It’s a Matter of Degree

Too often, researchers are leaving data on the table when they survey respondents. Typically, when a researcher wants a respondent’s take on an issue, the respondent is unfairly asked to cram their thinking into a few preselected options (do you agree or disagree, do you support or oppose, etc.). The problem with this approach is that opinions are not so simple. Asking respondents to sort themselves into predetermined static choices oversimplifies data before the researcher ever gets their hands on it. Respondents have a whole lot more than just what side they take on an issue to share; they also know the degree to which they believe their stated opinions. Collecting and analyzing that data is interesting, insightful, and increasingly necessary.

This is where Trendency comes in. We are changing the way questions are ask, and how data is analyzed based on the premise that, often times, the most important information is found in shades of grey, not in oversimplified black and white interpretations of the world we live in. Trendency allows respondents to allocate their responses, giving people the ability to share nuance, producing a more accurate picture of where they really stand.

Let’s take the right to self-pardon as an instructive example. On June 4th,  in reference to the Muller investigation, the president tweeted that he has the “absolute right” to pardon himself in the case of indictment. This prompted debates among pundits, legal experts, and the public; does President Donald Trump have the right to pardon himself?

To give context, Article II Section II of the Constitution states that “The President […] shall have the Power to grant Reprieves and Pardons for Offences against the United States, except in Cases of Impeachment” which creates somewhat of a legal gray area, not explicitly outlining whether the President can pardon himself. However, the Department of Justice released a memorandum in 1974, a mere four days before Nixon resigned, arguing, “Under the fundamental rule that no one may be a judge in his own case, the President cannot pardon himself.” So, it’s fair to say there is a legitimate legal debate to be had here.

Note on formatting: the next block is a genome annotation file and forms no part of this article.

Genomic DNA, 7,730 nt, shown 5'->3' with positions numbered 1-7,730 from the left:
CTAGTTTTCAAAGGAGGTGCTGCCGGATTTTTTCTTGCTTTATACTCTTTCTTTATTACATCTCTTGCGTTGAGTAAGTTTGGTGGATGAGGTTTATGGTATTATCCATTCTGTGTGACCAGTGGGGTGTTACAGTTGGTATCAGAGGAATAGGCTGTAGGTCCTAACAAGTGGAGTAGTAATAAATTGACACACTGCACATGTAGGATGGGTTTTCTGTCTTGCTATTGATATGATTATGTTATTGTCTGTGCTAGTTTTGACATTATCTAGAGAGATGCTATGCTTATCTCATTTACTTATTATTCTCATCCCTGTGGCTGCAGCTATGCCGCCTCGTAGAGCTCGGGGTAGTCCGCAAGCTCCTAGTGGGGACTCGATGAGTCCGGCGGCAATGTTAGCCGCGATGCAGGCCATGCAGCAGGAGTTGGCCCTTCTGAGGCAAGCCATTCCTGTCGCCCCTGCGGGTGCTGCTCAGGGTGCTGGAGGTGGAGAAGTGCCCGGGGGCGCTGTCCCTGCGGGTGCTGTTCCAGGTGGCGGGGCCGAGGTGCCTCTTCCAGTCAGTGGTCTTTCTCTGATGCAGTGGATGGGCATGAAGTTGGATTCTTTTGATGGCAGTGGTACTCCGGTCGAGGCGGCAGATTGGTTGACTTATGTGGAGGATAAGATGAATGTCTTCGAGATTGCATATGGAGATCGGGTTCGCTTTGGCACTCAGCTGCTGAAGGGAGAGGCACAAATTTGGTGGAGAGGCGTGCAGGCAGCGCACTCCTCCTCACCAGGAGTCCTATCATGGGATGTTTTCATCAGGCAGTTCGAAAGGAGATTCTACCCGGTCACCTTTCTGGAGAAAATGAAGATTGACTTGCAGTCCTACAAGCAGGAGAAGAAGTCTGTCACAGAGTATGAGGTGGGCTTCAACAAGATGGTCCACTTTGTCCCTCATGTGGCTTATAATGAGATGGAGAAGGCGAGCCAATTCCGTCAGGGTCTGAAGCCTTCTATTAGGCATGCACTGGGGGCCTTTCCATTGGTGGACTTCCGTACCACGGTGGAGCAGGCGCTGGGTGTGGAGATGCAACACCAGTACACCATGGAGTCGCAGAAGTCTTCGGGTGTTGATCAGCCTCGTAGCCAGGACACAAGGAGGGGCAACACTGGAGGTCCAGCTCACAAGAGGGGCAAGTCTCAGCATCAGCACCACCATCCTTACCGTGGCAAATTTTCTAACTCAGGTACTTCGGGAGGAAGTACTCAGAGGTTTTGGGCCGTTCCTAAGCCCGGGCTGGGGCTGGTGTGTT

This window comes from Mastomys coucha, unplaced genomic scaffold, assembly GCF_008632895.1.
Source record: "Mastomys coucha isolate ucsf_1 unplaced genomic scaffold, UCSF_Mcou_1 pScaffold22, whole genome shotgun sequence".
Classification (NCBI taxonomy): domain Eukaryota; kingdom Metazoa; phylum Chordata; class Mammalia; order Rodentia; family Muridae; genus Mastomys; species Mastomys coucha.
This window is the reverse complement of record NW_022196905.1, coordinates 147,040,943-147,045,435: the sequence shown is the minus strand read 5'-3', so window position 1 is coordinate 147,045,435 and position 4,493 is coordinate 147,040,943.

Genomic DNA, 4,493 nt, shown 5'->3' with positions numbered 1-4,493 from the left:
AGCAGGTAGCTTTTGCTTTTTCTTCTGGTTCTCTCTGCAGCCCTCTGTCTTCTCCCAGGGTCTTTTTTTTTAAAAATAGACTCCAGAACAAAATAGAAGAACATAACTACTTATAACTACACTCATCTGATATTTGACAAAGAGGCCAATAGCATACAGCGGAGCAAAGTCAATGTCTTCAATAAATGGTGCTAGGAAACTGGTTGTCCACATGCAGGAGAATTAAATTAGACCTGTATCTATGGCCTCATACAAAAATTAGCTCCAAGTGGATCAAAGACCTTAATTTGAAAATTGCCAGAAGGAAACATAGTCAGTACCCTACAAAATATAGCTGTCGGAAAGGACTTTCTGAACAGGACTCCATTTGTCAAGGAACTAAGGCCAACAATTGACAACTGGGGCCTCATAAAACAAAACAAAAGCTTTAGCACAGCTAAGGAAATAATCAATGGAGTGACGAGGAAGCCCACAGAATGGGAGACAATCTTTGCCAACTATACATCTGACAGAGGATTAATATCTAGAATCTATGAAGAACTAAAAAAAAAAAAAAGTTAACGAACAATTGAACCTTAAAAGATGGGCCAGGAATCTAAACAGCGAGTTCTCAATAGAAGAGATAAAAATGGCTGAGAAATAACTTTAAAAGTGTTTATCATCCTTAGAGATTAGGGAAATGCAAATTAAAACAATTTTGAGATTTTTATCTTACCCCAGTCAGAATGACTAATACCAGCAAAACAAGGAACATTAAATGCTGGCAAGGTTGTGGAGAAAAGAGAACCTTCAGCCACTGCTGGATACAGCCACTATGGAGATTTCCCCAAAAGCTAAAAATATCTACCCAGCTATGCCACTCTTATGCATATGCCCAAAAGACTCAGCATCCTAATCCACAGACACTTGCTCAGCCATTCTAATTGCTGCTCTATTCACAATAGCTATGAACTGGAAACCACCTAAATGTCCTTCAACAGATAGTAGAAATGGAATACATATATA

With impeachment the only mechanism to hold the president to account should he decide to pardon himself, whether or not the president has the right to do so is also an important political question. Given this context, we thought it would be interesting to look at how the American public perceives the right to self-pardon. 

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Again, we do not ask our respondents whether they agree or disagree, but to what degree they agree and to what degree they disagree. Above is the average scores that respondents gave for each position. Democrats, Independents and third-party members behave as we might expect: most of those voters disagree with the right to self-pardon.